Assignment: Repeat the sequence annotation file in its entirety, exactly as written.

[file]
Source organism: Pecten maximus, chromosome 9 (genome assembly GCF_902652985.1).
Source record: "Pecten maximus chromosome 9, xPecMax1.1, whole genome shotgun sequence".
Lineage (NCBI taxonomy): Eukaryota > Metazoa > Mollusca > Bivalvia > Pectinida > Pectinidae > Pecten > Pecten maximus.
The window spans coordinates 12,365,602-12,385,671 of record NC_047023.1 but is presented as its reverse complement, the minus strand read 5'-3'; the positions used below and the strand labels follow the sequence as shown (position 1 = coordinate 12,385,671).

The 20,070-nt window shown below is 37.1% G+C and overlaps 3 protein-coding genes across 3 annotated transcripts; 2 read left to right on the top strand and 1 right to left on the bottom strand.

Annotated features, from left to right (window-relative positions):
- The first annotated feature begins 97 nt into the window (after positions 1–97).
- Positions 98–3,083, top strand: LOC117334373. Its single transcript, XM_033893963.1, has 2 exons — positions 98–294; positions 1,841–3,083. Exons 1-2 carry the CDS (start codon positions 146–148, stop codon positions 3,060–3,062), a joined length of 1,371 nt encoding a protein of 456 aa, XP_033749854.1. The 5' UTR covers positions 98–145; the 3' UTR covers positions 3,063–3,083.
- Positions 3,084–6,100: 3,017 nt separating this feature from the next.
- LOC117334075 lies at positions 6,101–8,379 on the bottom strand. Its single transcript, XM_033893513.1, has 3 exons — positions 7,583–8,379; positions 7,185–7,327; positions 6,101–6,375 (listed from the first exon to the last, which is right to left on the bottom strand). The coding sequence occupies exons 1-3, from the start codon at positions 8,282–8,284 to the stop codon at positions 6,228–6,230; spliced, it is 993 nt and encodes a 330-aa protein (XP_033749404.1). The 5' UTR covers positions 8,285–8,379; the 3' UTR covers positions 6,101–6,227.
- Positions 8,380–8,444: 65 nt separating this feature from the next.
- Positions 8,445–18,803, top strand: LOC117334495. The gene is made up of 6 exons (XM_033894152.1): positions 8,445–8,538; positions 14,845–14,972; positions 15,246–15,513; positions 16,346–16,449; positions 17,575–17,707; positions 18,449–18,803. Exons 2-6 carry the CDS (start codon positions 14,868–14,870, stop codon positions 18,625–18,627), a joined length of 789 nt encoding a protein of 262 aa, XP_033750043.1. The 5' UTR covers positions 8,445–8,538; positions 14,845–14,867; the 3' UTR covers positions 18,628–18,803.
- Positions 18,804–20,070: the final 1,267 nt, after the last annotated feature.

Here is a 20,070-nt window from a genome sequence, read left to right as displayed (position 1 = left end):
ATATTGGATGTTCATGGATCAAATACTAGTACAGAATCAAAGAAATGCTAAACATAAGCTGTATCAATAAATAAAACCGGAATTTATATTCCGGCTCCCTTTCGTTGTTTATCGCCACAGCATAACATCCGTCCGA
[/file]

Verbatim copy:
Source organism: Pecten maximus, chromosome 9 (genome assembly GCF_902652985.1).
Source record: "Pecten maximus chromosome 9, xPecMax1.1, whole genome shotgun sequence".
Lineage (NCBI taxonomy): Eukaryota > Metazoa > Mollusca > Bivalvia > Pectinida > Pectinidae > Pecten > Pecten maximus.
The window spans coordinates 12,365,602-12,385,671 of record NC_047023.1 but is presented as its reverse complement, the minus strand read 5'-3'; the positions used below and the strand labels follow the sequence as shown (position 1 = coordinate 12,385,671).

The 20,070-nt window shown below is 37.1% G+C and overlaps 3 protein-coding genes across 3 annotated transcripts; 2 read left to right on the top strand and 1 right to left on the bottom strand.

Annotated features, from left to right (window-relative positions):
- The first annotated feature begins 97 nt into the window (after positions 1–97).
- Positions 98–3,083, top strand: LOC117334373. Its single transcript, XM_033893963.1, has 2 exons — positions 98–294; positions 1,841–3,083. Exons 1-2 carry the CDS (start codon positions 146–148, stop codon positions 3,060–3,062), a joined length of 1,371 nt encoding a protein of 456 aa, XP_033749854.1. The 5' UTR covers positions 98–145; the 3' UTR covers positions 3,063–3,083.
- Positions 3,084–6,100: 3,017 nt separating this feature from the next.
- LOC117334075 lies at positions 6,101–8,379 on the bottom strand. Its single transcript, XM_033893513.1, has 3 exons — positions 7,583–8,379; positions 7,185–7,327; positions 6,101–6,375 (listed from the first exon to the last, which is right to left on the bottom strand). The coding sequence occupies exons 1-3, from the start codon at positions 8,282–8,284 to the stop codon at positions 6,228–6,230; spliced, it is 993 nt and encodes a 330-aa protein (XP_033749404.1). The 5' UTR covers positions 8,285–8,379; the 3' UTR covers positions 6,101–6,227.
- Positions 8,380–8,444: 65 nt separating this feature from the next.
- Positions 8,445–18,803, top strand: LOC117334495. The gene is made up of 6 exons (XM_033894152.1): positions 8,445–8,538; positions 14,845–14,972; positions 15,246–15,513; positions 16,346–16,449; positions 17,575–17,707; positions 18,449–18,803. Exons 2-6 carry the CDS (start codon positions 14,868–14,870, stop codon positions 18,625–18,627), a joined length of 789 nt encoding a protein of 262 aa, XP_033750043.1. The 5' UTR covers positions 8,445–8,538; positions 14,845–14,867; the 3' UTR covers positions 18,628–18,803.
- Positions 18,804–20,070: the final 1,267 nt, after the last annotated feature.

Here is a 20,070-nt window from a genome sequence, read left to right as displayed (position 1 = left end):
ATATTGGATGTTCATGGATCAAATACTAGTACAGAATCAAAGAAATGCTAAACATAAGCTGTATCAATAAATAAAACCGGAATTTATATTCCGGCTCCCTTTCGTTGTTTATCGCCACAGCATAACATCCGTCCGA